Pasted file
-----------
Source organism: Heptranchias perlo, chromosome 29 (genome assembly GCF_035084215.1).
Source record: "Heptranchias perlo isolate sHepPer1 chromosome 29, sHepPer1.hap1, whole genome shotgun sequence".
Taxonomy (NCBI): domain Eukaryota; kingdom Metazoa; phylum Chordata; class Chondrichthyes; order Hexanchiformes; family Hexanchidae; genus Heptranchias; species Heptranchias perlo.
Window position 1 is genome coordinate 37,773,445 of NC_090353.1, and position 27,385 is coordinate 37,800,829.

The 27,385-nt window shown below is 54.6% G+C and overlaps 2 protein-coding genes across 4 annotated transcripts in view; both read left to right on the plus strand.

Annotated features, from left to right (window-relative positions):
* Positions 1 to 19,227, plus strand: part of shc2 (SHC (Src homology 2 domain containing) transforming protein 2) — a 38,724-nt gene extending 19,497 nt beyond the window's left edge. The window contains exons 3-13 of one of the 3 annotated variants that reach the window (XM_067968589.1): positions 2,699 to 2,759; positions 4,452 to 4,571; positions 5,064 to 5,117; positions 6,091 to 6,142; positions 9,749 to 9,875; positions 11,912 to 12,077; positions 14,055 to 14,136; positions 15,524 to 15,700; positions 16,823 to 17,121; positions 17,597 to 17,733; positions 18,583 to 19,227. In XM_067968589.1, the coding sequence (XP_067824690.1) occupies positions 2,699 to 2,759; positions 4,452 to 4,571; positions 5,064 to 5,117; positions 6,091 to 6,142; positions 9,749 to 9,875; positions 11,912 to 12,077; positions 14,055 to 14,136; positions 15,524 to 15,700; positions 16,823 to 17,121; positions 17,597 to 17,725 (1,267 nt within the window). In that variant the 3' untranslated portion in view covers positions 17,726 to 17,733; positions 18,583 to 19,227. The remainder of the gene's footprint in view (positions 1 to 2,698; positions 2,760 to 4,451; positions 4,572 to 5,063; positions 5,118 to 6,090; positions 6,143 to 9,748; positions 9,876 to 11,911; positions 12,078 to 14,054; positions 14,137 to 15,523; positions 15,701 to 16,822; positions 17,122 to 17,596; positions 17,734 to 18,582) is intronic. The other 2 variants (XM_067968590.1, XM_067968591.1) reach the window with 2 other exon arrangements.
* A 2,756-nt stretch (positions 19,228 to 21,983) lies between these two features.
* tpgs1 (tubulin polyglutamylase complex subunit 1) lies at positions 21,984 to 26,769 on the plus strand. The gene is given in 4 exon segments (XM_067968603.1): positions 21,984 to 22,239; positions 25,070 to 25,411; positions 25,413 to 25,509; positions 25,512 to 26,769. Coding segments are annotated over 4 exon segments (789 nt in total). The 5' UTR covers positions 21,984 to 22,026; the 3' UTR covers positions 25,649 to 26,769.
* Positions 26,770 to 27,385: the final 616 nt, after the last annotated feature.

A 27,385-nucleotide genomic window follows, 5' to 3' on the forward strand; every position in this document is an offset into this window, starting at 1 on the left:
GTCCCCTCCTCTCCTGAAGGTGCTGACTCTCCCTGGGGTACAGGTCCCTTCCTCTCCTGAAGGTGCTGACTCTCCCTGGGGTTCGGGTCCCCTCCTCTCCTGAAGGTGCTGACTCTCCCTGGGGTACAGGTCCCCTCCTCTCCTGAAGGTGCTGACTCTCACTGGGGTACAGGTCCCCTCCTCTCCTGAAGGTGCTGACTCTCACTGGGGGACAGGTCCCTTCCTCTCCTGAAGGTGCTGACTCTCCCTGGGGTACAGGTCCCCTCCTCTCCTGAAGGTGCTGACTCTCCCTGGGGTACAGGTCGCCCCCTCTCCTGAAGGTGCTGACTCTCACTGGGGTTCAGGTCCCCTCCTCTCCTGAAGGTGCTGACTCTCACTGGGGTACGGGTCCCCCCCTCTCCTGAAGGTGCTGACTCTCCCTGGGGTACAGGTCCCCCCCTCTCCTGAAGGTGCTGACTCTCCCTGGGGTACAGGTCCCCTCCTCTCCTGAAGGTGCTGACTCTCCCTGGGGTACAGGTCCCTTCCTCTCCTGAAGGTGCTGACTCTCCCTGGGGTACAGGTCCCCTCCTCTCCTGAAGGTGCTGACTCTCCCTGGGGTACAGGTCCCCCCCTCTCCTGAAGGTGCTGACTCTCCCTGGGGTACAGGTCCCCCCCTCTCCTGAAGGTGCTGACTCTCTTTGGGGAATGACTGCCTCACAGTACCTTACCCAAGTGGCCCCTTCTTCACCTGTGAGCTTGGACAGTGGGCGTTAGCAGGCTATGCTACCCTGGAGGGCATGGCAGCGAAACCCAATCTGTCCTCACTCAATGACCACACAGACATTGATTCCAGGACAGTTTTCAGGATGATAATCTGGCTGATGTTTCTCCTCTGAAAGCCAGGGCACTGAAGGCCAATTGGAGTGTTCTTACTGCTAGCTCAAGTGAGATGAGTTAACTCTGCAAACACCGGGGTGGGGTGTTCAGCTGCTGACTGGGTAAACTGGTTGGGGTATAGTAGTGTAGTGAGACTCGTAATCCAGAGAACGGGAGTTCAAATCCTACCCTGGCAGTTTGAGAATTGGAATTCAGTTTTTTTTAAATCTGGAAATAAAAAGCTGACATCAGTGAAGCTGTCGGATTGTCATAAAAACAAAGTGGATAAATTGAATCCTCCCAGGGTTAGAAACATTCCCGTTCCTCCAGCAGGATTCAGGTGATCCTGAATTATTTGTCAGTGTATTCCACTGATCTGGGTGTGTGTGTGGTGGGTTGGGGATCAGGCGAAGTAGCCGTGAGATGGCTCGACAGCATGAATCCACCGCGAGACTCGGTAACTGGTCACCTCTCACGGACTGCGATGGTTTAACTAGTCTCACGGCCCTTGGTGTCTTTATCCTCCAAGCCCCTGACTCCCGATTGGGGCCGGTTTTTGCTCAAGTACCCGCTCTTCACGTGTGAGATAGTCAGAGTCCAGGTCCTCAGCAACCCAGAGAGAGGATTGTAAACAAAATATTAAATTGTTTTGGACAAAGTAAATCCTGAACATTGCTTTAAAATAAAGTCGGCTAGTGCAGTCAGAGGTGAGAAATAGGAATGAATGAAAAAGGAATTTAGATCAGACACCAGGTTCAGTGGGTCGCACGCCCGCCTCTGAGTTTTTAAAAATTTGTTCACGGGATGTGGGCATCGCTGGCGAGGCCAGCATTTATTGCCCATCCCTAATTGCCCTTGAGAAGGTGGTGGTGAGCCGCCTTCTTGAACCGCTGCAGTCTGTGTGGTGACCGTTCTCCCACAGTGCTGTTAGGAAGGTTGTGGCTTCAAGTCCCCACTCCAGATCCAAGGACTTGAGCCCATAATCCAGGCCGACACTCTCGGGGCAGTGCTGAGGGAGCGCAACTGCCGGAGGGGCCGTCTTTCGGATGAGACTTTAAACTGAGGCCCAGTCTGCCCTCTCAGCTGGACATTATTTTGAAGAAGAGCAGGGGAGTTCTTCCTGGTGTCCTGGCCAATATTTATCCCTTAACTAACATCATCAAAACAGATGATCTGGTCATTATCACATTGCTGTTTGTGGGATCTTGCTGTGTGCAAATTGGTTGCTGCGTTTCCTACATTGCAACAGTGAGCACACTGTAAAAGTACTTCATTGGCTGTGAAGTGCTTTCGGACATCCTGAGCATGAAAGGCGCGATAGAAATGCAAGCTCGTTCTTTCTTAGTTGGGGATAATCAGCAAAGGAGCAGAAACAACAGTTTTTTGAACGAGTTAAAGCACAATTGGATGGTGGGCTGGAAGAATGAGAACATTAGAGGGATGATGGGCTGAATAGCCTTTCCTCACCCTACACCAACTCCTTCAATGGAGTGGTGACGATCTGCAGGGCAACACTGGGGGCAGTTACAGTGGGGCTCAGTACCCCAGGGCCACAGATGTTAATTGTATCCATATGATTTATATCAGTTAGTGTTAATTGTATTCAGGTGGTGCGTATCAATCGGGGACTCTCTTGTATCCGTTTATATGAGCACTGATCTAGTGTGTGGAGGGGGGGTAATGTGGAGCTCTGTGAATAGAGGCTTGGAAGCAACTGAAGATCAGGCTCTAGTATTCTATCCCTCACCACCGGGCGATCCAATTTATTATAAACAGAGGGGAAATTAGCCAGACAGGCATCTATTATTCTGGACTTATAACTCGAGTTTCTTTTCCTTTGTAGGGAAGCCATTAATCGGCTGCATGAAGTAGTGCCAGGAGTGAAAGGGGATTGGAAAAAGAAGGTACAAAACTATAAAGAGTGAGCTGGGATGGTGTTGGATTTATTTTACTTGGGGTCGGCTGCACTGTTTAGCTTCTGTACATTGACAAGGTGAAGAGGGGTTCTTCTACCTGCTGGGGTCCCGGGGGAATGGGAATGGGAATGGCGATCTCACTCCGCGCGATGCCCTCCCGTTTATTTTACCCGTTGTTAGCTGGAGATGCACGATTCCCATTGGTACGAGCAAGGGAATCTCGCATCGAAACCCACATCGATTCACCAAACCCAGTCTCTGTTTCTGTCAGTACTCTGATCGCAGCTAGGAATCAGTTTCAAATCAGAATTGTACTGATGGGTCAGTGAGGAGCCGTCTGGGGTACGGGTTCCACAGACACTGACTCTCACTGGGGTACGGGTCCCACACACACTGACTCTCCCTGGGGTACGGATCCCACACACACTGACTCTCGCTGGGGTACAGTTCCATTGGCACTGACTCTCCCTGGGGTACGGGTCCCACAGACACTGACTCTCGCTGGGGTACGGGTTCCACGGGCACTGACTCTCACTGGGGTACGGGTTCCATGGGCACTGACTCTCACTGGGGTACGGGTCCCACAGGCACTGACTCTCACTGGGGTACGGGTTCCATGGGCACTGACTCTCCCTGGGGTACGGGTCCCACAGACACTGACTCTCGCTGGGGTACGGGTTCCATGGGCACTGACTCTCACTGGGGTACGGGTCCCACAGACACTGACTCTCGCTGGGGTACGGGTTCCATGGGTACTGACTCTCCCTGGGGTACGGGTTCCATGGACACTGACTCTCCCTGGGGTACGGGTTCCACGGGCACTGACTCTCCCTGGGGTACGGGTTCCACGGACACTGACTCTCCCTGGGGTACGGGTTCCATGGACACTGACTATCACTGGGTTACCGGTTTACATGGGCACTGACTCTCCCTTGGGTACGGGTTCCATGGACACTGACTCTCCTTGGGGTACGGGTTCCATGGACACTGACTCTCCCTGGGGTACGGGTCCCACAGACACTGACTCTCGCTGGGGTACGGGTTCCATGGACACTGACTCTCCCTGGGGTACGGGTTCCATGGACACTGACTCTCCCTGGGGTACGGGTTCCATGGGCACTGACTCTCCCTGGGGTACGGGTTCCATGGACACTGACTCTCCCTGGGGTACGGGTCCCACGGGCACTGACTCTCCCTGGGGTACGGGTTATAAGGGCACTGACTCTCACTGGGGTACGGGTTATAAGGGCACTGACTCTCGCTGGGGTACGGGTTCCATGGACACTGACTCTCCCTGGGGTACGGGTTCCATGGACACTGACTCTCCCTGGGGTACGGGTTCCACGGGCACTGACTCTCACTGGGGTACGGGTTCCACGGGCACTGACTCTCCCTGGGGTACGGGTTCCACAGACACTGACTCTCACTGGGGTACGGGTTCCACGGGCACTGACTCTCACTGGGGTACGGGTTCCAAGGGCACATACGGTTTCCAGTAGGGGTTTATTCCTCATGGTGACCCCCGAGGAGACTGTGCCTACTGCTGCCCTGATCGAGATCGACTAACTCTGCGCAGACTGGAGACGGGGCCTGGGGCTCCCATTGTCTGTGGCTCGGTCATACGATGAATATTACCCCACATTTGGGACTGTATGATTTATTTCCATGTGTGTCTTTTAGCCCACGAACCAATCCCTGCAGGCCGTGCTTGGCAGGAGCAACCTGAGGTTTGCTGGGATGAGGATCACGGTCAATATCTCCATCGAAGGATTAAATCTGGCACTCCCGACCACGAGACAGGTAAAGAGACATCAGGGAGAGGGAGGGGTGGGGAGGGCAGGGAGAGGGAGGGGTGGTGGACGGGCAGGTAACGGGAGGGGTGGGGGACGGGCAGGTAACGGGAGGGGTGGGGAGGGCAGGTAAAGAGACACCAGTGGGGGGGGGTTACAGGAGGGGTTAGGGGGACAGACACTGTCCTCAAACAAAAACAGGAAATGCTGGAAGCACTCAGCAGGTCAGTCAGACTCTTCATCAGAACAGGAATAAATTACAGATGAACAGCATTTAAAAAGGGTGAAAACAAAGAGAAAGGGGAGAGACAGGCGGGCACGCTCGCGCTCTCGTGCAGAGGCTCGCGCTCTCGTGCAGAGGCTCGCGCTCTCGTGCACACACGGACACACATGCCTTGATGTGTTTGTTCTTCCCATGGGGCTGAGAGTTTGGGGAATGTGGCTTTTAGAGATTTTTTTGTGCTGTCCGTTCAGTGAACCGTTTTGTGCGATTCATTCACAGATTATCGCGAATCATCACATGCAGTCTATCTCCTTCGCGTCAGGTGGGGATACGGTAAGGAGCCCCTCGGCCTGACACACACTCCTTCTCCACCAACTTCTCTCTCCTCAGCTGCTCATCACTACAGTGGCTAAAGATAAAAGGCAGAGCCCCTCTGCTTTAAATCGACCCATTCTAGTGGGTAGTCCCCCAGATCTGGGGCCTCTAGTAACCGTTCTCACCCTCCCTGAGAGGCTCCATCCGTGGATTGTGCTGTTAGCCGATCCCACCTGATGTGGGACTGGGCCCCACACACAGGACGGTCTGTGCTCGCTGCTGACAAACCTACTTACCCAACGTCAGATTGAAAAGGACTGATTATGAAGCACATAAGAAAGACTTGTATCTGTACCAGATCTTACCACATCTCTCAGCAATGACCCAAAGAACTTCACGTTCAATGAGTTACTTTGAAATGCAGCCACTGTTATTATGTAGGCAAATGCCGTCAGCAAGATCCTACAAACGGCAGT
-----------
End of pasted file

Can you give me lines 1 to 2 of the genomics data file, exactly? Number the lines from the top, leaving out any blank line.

Source organism: Heptranchias perlo, chromosome 29 (genome assembly GCF_035084215.1).
Source record: "Heptranchias perlo isolate sHepPer1 chromosome 29, sHepPer1.hap1, whole genome shotgun sequence".